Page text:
Police reject all fresh licence applications to operate dance bars in Mumbai | mumbai news | Hindustan Times
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Police reject all fresh licence applications to operate dance bars in Mumbai

City police inspect bars, say applicants did not fulfil the 26 court-approved conditions, or submit fire safety compliance certificates to get licences

mumbai Updated: Oct 25, 2017 16:35 IST
Debasish Panigrahi
Dance bar owners and the Maharashtra government have been fighting the issue in court for more than a decade now.
Dance bar owners and the Maharashtra government have been fighting the issue in court for more than a decade now.(HT File)

Dance bars will not reopen in the city anytime in the near future, as the Mumbai police have rejected all 79 applications that they received for fresh licences, following a Supreme Court order in November 2016.

The hearing on the petition to stay the law that makes dance bars almost impossible to operate in Maharashtra, scheduled for April this year, has been deferred till January 2018, said advocate Satyajit Saha, who is representing the dance bar association in the apex court. The hearing was postponed as the judges deciding on the matter are currently part of a five-member Constitutional bench that is hearing an important case.

Following the SC ruling on November 24, 2016 — it asked the state government to consider granting licences to dance bars if they are at par with the three dance bars that have already been granted licence — the police had received 79 applications till this July. By last month all applications were rejected, and there are no new pending applications now.

The applications were rejected because of “negative” non-compliance reports from police stations in their respective areas after inspections, a source at the police headquarters, which issues such licences, said. “None of the applicants fulfilled the 26 court-approved conditions that would make them eligible for licences to operate dance bars,” the official said.

The 12-year battle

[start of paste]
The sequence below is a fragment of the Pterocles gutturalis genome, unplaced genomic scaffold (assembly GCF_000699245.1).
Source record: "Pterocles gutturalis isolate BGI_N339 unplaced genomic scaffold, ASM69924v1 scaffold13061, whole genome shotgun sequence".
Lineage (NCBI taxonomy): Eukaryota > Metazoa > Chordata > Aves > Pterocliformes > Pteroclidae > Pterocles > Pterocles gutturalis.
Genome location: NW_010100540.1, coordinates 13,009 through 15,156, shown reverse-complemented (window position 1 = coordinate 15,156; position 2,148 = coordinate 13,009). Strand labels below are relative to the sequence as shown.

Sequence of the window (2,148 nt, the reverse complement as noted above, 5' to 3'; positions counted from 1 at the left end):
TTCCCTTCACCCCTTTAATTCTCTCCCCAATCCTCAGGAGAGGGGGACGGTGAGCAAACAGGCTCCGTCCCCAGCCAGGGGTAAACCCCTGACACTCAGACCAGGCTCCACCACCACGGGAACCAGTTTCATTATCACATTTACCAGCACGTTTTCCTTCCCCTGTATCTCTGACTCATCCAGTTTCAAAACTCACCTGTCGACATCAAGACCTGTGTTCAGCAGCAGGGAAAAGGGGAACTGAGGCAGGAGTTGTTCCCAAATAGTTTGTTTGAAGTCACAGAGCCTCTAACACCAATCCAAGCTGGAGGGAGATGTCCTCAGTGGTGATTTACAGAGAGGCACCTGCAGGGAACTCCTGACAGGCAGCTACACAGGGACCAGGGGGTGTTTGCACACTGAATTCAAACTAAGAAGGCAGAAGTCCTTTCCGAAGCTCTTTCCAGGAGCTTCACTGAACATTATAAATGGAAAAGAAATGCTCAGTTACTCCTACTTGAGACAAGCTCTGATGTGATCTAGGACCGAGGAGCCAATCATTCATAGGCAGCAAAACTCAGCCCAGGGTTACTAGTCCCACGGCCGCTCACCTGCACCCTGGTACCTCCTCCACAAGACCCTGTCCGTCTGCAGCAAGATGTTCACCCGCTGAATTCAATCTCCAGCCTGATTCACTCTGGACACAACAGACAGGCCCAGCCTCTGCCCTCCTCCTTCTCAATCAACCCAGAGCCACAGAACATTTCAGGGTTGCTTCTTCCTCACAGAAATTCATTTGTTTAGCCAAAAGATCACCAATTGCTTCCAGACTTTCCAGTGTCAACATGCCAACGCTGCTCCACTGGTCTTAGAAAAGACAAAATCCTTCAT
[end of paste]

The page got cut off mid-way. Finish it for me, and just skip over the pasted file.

• 2005: Dance bars are banned in Maharashtra in August 2005, with the passing of the Maharashtra Police (Amendment) Act, 2005.
  • 2006: The ban is struck down by Bombay High Court in 2006, which states that the amendment is “unconstitutional”. SC admits state’s petition challenging this verdict, and continues stay on granting of licences.
  • 2013: The SC upholds the high court verdict in July 2013, says dance bars can reapply for licences. However, licences are not processed by the police, and bar owners send reminder notice, threaten to file contempt petition in SC. The police say they are awaiting instructions from state.
  • 2014: The state bans dance bars once again by bringing in an ordinance in June 2014. Bar owners file a petition in apex court challenging it, allege that state has disregarded SC ruling. Court sends notice to state in September, asking for response.
  • 2015: In February, SC issues second notice to government seeking its reply. In October, the SC stays the 2014 law, calling it unconstitutional, and paves the way for dance bars to reopen.
  • 2016: State Assembly passes new law in May, the Maharashtra Prohibition of Obscene Dance in Hotels, Restaurants and Bar Rooms and Protection of Dignity of Women Act, 2016, to circumvent judgment. Bar owners challenge it in July. In September, SC rejects many “draconian” conditions in the law, accepts 26. In an interim order in November, it allows dance bars to submit licence applications to the police. The police ask inspectors to check bars that have applied for licences and submit compliance report. They ask applicants to submit fire safety compliance reports.
  • 2017: By July, the police receive 79 applications for fresh licences, which are rejected following negative compliance reports. The hearing on the petition in SC is likely to resume in January 2018.

After the court order, the Mumbai police headquarters asked senior inspectors of police stations in areas where the bars were to be located to conduct inspections and determine whether the applicants met the 26 conditions. These include facilities to maintain a five-feet distance between customers and the performance area, a three-foot-high barricade around the stage, and installation of CCTV cameras at the bar’s entry and exit points, among other things.

Besides this, the police had also asked all applicants to produce fire safety compliance certificates, which nobody managed to produce, the official revealed.

Bar owners allege that the police are not interested in issuing licences and have rejected applications without reason. They want a court-appointed body to inspect their premises and file a compliance report before the court in order to ensure transparency.

Earlier, the audit process ran into controversy after four police officers had been found to have prepared false compliance reports though the applicant bars had not adhered to the conditions. Subsequently, these policemen — three inspectors and one assistant police inspector — were suspended by Chief Minister Devendra Fadnavis.

The Maharashtra government and the dance bar and hotels owners’ association have been locked in a court battle for more than a decade now, ever since the state first banned dance bars in 2005. While issuing the ban for the first time, the state had said that it was prompted by the need to prevent immoral activities, trafficking of women and to ensure the safety of women in general. The ban raised a lot of concerns and controversies, from the state’s right to police the moral lives of citizens to the impact it would have on the livelihood of bar dancers.